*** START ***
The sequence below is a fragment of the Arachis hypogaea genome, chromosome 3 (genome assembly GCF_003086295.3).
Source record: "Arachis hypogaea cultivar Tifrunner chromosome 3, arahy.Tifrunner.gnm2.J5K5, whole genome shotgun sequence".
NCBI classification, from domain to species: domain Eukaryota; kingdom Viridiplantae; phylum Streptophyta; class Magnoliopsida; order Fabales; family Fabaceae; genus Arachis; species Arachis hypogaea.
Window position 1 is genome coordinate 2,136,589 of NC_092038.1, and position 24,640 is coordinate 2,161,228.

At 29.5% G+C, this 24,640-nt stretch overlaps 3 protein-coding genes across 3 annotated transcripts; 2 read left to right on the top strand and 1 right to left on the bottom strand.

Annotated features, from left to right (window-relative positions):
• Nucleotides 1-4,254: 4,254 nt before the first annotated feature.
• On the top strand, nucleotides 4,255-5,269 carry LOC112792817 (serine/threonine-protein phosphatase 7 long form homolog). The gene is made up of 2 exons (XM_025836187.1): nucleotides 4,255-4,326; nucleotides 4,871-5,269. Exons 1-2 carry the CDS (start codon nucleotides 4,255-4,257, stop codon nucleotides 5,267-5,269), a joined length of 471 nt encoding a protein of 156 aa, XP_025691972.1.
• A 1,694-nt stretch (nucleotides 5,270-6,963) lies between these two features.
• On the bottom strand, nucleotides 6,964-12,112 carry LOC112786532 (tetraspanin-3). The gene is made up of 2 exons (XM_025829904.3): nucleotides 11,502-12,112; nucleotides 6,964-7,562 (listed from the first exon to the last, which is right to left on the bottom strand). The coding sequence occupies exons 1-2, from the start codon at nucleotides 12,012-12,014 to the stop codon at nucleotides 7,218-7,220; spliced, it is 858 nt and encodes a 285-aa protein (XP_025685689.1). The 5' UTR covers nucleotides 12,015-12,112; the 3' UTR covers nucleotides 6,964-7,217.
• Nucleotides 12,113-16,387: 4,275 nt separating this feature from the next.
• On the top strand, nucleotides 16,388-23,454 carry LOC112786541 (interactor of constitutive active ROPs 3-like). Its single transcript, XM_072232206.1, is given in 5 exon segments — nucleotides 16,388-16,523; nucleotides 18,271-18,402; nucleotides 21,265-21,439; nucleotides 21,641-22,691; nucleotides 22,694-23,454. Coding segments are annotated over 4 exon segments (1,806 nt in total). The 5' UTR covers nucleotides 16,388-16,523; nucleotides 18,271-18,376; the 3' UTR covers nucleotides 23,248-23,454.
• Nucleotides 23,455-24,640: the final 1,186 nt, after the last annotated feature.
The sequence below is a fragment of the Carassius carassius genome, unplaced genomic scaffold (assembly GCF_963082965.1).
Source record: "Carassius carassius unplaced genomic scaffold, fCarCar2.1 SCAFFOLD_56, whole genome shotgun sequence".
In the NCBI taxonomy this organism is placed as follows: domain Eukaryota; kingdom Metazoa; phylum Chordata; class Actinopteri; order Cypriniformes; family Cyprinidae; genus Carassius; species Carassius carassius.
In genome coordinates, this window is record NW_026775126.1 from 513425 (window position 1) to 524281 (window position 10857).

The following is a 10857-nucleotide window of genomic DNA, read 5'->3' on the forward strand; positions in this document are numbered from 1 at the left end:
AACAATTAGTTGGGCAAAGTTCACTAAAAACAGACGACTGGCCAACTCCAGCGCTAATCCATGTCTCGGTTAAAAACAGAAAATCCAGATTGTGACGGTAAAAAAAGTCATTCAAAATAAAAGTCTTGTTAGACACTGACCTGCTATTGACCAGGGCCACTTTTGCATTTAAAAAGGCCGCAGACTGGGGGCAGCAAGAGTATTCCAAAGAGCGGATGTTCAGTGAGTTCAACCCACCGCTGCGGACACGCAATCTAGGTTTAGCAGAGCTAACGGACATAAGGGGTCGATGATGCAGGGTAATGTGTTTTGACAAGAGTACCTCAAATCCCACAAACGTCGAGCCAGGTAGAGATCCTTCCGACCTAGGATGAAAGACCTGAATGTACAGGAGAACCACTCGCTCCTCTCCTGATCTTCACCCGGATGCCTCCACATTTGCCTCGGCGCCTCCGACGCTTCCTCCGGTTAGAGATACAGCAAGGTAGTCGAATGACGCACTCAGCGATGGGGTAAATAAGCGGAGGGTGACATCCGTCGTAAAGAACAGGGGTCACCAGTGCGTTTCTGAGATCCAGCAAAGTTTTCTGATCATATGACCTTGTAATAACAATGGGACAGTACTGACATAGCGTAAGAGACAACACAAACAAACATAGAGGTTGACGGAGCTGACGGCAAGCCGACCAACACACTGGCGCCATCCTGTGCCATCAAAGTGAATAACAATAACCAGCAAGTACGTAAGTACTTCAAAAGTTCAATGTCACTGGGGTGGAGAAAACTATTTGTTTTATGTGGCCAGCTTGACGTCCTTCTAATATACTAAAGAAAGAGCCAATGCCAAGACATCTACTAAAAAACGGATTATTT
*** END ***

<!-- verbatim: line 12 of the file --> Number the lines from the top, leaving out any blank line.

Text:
• On the top strand, nucleotides 16,388-23,454 carry LOC112786541 (interactor of constitutive active ROPs 3-like). Its single transcript, XM_072232206.1, is given in 5 exon segments — nucleotides 16,388-16,523; nucleotides 18,271-18,402; nucleotides 21,265-21,439; nucleotides 21,641-22,691; nucleotides 22,694-23,454. Coding segments are annotated over 4 exon segments (1,806 nt in total). The 5' UTR covers nucleotides 16,388-16,523; nucleotides 18,271-18,376; the 3' UTR covers nucleotides 23,248-23,454.